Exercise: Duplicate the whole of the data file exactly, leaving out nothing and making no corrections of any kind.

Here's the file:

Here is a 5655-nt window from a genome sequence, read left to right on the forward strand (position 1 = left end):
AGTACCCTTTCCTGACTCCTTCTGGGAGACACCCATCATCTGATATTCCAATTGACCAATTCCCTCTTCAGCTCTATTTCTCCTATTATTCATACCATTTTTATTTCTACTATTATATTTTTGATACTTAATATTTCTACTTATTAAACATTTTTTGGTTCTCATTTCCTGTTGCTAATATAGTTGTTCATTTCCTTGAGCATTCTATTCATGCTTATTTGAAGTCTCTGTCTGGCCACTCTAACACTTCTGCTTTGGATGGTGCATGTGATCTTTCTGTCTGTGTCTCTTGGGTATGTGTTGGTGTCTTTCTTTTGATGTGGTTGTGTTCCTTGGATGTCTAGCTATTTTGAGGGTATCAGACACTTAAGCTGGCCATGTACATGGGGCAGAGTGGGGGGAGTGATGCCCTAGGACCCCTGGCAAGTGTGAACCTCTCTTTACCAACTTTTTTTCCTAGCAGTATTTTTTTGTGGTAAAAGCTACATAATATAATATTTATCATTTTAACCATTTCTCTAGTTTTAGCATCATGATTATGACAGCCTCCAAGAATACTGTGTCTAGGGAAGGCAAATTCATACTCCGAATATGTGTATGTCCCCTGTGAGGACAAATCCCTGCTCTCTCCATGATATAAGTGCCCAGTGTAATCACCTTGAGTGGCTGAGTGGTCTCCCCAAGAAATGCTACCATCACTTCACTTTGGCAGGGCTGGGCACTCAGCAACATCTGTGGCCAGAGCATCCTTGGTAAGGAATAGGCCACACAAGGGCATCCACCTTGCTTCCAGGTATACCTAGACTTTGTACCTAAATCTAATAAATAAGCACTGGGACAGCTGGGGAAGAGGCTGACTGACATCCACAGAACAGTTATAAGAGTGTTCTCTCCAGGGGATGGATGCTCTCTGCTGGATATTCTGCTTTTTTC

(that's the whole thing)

Here is a 5655-nt window from a genome sequence, read left to right on the forward strand (position 1 = left end):
AGTACCCTTTCCTGACTCCTTCTGGGAGACACCCATCATCTGATATTCCAATTGACCAATTCCCTCTTCAGCTCTATTTCTCCTATTATTCATACCATTTTTATTTCTACTATTATATTTTTGATACTTAATATTTCTACTTATTAAACATTTTTTGGTTCTCATTTCCTGTTGCTAATATAGTTGTTCATTTCCTTGAGCATTCTATTCATGCTTATTTGAAGTCTCTGTCTGGCCACTCTAACACTTCTGCTTTGGATGGTGCATGTGATCTTTCTGTCTGTGTCTCTTGGGTATGTGTTGGTGTCTTTCTTTTGATGTGGTTGTGTTCCTTGGATGTCTAGCTATTTTGAGGGTATCAGACACTTAAGCTGGCCATGTACATGGGGCAGAGTGGGGGGAGTGATGCCCTAGGACCCCTGGCAAGTGTGAACCTCTCTTTACCAACTTTTTTTCCTAGCAGTATTTTTTTGTGGTAAAAGCTACATAATATAATATTTATCATTTTAACCATTTCTCTAGTTTTAGCATCATGATTATGACAGCCTCCAAGAATACTGTGTCTAGGGAAGGCAAATTCATACTCCGAATATGTGTATGTCCCCTGTGAGGACAAATCCCTGCTCTCTCCATGATATAAGTGCCCAGTGTAATCACCTTGAGTGGCTGAGTGGTCTCCCCAAGAAATGCTACCATCACTTCACTTTGGCAGGGCTGGGCACTCAGCAACATCTGTGGCCAGAGCATCCTTGGTAAGGAATAGGCCACACAAGGGCATCCACCTTGCTTCCAGGTATACCTAGACTTTGTACCTAAATCTAATAAATAAGCACTGGGACAGCTGGGGAAGAGGCTGACTGACATCCACAGAACAGTTATAAGAGTGTTCTCTCCAGGGGATGGATGCTCTCTGCTGGATATTCTGCTTTTTTC